TUM views supervisors as being responsible for imparting good scientific practice to doctoral candidates and serving as role models in this regard. The TUM Graduate School supports supervisors in maintaining a culture of academic integrity and thereby preventing undesirable developments.
For example, the kick-off meetings sensitize all doctoral candidates to the fundamental issues and potential pitfalls in scientific practice. Some departments have introduced mandatory seminars. TUM-GS also offers regular workshops.
For detailed information, please see the Guidelines to Ensure Good Scientific Practice and for Handling Academic Misconduct. The TUM-GS website also offers a detailed set of FAQs for doctoral candidates, which answer important questions on handling data, citations and supervision of student work.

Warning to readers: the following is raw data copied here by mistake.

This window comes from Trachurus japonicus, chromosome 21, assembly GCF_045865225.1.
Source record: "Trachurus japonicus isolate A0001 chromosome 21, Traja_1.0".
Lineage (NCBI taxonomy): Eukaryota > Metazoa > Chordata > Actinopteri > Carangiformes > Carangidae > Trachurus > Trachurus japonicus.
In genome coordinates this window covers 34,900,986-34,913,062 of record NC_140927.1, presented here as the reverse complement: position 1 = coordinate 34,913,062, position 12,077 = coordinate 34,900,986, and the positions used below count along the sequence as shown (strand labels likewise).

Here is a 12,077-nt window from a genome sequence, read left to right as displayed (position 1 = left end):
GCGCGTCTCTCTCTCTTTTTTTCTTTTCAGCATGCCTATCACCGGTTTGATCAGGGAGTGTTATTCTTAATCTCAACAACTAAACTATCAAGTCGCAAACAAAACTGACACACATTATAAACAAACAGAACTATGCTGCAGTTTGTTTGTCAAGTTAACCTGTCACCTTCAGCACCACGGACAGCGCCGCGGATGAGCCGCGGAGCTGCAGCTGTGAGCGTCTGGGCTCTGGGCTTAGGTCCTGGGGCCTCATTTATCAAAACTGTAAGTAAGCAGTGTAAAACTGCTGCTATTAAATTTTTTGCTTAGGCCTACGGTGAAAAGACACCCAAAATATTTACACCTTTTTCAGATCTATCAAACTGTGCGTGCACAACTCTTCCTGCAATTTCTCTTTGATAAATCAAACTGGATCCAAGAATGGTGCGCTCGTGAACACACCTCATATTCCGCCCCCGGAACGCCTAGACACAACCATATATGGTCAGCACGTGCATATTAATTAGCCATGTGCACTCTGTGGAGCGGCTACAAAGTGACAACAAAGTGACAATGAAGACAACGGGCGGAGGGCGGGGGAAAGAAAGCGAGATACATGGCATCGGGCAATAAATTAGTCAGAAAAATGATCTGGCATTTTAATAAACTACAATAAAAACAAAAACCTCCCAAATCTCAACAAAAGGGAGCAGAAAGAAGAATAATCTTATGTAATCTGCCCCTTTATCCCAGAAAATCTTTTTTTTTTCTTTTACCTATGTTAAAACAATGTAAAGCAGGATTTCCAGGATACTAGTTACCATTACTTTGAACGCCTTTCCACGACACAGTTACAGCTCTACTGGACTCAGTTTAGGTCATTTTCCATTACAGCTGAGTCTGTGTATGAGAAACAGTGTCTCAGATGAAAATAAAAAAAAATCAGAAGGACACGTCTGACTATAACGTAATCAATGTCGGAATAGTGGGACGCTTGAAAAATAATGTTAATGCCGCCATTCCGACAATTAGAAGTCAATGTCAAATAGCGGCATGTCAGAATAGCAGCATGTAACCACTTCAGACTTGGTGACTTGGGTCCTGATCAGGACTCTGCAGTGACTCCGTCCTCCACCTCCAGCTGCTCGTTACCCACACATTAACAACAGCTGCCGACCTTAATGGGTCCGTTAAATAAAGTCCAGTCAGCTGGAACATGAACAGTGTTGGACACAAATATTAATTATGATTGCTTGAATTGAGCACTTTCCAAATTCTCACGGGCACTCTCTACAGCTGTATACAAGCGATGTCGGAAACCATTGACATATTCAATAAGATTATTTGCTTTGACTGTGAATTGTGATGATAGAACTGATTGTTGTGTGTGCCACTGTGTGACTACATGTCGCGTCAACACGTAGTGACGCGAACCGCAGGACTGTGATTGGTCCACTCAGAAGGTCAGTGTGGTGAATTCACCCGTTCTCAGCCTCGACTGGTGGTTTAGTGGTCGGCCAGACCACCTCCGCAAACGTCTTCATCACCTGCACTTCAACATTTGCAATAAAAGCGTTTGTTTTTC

The use of software to detect plagiarism is now widespread at higher education institutions in Germany. TUM, like other institutions, is discussing whether to purchase central campus licenses for all chairs.
By comparing documents that are submitted against large databases, these programs detect when texts have been copied in whole or in part from other sources. This makes it possible to detect plagiarism and deter potential plagiarists.
These programs typically state a percentage of plagiarized text and flag the relevant passages. The software is not a substitute for careful review and interpretation by experts in the field.
Many departments at TUM are already using software to detect plagiarism. If you have questions about purchasing and using this kind of software, please contact your office of the dean.